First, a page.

1.1. divisors

We saw that a negative integer can be a divisor of another integer. However, when speaking of the set of divisors of an integer, we will restrict ourselves to its positive divisors.

definition. For a nonzero integer $ a $, the set of divisors of $ a $ consists of the positive integers that divide $ a $.


Note that the set of divisors of $ 0 $ is undefined because every integer divides $ 0 $.

examples

  1. What are the divisors of $ 100 $?
    The divisors of $ 100 $ are $$ 1, 2, 4, 5, 10, 20, 25, 50, 100 . $$
  2. What are the divisors of $ 42 $?
    The divisors of $ 42 $ are $$ 1, 2, 3, 6, 7, 14, 21, 42 . $$
  3. What are the divisors of ?

exercises

  1. In the previous section, we wrote a naive divides function, which is non-performant. Most programming languages have an efficient built-in mechanism for computing divisibility using the modulus operator % (or something equivalent). Explicitly, an integer a is divisible by a nonzero integer b if and only if b % a == 0. Use this to write an improved divides function. It should pass all the same tests as the naive one.
    solution
    module Ebe
      def divides(b, a)
        b != 0 && a % b == 0
      end
    end
  2. If $ a $ and $ b $ are positive integers such that $ b \mid a $, prove that $ b \le a $.

    solution

    Since $ b \mid a $, there is an integer $ n $ such that $ a = b \cdot n $. Since both $ a $ and $ b $ are positive, then $ n $ must be as well, because if $ n $ were zero or negative, then multiplying by $ b $ would result in zero or a negative number, which is impossible. Therefore, we can be sure that $ 1 \le n $. Multiplying both sides of this inequality by the positive integer $ b $ results in $ b \le b \cdot n $, which can be rewritten as $ b \le a $.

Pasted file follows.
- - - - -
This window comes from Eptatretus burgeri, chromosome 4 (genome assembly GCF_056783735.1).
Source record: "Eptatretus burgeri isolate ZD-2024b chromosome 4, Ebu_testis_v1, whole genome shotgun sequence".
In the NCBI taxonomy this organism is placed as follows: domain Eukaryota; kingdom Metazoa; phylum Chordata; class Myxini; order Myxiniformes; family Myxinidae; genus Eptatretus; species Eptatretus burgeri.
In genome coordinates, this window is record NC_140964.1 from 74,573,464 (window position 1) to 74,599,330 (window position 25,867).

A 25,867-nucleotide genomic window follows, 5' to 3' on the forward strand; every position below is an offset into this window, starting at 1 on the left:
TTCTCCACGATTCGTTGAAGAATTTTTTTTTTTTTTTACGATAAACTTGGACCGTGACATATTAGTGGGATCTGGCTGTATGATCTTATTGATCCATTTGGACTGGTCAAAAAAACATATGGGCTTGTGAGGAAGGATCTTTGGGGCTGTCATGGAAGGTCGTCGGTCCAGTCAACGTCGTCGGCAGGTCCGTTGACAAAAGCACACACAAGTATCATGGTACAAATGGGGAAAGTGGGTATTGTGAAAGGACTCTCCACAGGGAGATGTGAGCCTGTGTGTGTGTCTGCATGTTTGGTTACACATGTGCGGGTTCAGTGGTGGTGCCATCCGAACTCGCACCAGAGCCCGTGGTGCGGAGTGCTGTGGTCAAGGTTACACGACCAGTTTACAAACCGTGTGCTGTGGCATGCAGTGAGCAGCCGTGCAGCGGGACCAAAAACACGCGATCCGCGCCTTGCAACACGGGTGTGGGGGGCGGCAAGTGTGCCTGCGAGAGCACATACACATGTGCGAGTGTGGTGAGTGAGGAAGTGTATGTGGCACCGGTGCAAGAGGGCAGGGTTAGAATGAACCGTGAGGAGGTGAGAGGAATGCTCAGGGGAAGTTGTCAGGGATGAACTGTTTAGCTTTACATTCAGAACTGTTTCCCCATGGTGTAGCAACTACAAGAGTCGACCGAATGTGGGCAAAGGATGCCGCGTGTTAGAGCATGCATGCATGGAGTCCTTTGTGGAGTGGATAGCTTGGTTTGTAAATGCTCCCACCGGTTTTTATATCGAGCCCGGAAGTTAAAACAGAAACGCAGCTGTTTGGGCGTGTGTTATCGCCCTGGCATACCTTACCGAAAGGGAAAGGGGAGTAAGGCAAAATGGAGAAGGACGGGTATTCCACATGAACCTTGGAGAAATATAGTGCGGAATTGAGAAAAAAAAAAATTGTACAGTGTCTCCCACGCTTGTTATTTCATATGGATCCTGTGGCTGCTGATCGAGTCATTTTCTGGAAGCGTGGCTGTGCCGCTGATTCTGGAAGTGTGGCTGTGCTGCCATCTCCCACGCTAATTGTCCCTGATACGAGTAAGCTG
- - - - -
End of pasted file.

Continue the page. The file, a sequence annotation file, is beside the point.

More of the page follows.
3. Write a divisors function that takes an integer input and returns the sorted array of its divisors. (Hint: use exercises #1 and #2)

    Some test values:

    • divisors(25) ~> [1, 5, 25]
    • divisors(27) ~> [1, 3, 9, 27]
    • divisors(29) ~> [1, 29]
    • divisors(30) ~> [1, 2, 3, 5, 6, 10, 15, 30]
    • divisors(32) ~> [1, 2, 4, 8, 16, 32]
    • divisors(34) ~> [1, 2, 17, 34]
    • divisors(36) ~> [1, 2, 3, 4, 6, 9, 12, 18, 36]
    solution
    module Ebe
      def divisors(a)
        return if a == 0
        (1..a.abs).select { |b| Ebe.divides(b, a) }
      end
    end
  4. If $ a $ and $ b $ are positive integers such that $ a \mid b $ and $ b \mid a $, prove that $ a = b $. (Hint: use exercise #2)

    solution

    Since $ b \mid a $, the previous exercise implies that $ b \le a $. Similarly, since $ a \mid b $, the previous exercise implies that $ a \le b $. This is only possible if $ a $ and $ b $ are actually equal.